Residents of the Ramat Hanegev Regional Council were surprised to learn recently that a new village is being built in the area. One structure that resembles a shack has already been set up, and the lingering tractors signaled that more buildings are to come.
The village, called Shezaf, is to become a new student community, orchestrated by the Ayalim Association, a group that promotes the settlement of the Negev and the Galilee. The group reached an agreement with the regional council, which allows them to establish temporary student housing there with a special permit – a legal loophole of sorts.
"The council supports the establishment of temporary student dorms," the local authorities said.
Government approval is required before a new town can be founded, and even if approval is received that measure must also be examined by the national planning authorities. The red tape is endless as the state is trying to discourage new towns from being built due the shortage of open spaces in Israel.
According to planning officials, the only region where settlements tend to crop up unchecked is the West Bank.
100 families in 5 years
Ayalim said that the budding community will house 100 families within five years, and will continue to grow. The village is expected be self sufficient and to become a draw for locals and tourists alike.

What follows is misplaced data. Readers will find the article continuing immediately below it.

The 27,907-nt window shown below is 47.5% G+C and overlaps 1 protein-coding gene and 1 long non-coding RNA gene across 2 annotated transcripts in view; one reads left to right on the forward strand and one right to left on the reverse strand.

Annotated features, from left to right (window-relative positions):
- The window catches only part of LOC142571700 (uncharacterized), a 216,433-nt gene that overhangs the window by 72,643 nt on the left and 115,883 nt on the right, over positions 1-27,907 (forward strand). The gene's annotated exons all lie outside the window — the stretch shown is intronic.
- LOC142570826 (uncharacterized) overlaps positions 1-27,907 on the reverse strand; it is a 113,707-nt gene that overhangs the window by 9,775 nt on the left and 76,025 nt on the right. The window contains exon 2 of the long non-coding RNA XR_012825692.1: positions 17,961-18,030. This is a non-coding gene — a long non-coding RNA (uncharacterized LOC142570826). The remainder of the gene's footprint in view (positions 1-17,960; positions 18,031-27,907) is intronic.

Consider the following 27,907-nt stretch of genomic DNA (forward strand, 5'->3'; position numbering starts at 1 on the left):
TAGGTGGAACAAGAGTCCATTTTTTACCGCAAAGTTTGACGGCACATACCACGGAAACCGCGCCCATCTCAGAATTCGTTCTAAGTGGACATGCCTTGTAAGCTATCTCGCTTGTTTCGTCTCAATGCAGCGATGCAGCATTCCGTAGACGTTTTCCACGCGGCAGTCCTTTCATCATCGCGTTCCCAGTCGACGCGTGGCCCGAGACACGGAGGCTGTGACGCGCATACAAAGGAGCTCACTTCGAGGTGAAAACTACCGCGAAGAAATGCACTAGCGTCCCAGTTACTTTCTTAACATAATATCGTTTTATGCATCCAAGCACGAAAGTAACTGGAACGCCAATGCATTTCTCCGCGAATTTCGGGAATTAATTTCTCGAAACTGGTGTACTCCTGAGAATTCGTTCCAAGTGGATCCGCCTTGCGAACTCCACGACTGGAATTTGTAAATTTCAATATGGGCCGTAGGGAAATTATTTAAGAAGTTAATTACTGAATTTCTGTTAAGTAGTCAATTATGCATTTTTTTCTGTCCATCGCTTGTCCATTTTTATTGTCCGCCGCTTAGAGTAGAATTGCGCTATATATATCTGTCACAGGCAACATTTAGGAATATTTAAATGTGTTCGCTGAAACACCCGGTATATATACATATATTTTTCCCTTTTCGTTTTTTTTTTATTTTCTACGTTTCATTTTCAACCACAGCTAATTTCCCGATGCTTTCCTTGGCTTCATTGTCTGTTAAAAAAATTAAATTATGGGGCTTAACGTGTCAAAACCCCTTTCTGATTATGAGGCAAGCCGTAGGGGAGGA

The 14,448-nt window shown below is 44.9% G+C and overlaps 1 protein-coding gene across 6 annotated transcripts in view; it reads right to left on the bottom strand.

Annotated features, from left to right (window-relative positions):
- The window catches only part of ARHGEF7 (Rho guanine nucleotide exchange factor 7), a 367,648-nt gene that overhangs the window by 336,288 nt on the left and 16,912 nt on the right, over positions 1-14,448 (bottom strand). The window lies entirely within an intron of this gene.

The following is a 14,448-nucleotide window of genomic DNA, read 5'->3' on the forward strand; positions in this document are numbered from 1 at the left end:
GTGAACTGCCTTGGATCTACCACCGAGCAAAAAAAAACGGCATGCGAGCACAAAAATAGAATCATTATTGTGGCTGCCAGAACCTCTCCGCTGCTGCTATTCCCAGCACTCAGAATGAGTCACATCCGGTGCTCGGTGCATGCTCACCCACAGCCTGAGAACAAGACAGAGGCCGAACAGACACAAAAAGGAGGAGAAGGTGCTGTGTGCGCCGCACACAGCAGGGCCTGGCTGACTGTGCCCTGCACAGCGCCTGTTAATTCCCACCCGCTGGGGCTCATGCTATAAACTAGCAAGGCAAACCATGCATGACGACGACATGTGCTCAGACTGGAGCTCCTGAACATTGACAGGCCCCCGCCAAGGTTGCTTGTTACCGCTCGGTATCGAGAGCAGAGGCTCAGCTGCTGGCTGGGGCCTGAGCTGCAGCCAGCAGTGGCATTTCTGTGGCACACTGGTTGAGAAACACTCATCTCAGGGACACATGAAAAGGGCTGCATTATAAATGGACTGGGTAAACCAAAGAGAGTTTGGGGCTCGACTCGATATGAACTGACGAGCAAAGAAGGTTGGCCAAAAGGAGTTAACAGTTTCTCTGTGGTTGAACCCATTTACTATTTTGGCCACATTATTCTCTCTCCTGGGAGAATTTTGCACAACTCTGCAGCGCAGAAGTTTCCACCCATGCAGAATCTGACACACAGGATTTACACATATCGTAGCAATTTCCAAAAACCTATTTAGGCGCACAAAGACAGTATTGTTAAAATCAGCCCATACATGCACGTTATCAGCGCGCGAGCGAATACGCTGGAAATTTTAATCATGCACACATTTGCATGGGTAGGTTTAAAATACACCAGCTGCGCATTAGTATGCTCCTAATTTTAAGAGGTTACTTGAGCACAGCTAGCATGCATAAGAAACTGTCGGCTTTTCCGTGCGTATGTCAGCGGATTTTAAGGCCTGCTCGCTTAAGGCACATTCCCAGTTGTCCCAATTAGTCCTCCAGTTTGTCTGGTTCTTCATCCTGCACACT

Environmental advocacy organizations claim that new towns hurt the ecology by taking over open spaces, installing infrastructure and paving roads. But Ayalim said that Shezaf is meant to "integrate with the desert environment and not take over it."
Howerver, officials at the Environmental Protection Agency and the nearby Sde Boker Field School oppose the move.
"The Negev should be empowered through the growth of existing communities, and not through the surreptitious establishment of new settlements," they claim. "Such a move wastes the public's money and unnecessarily damages the landscape."
Ayalim said in response that its student villages encourage students to permanently settle in the Negev and the Galilee, although a establishing a permanent village would require it to go through the lengthy legal procedure.
Sources in the Israel Land Administration said that the authorities have previously issued injunctions that stopped the association from building settlements in other sites in the Negev.
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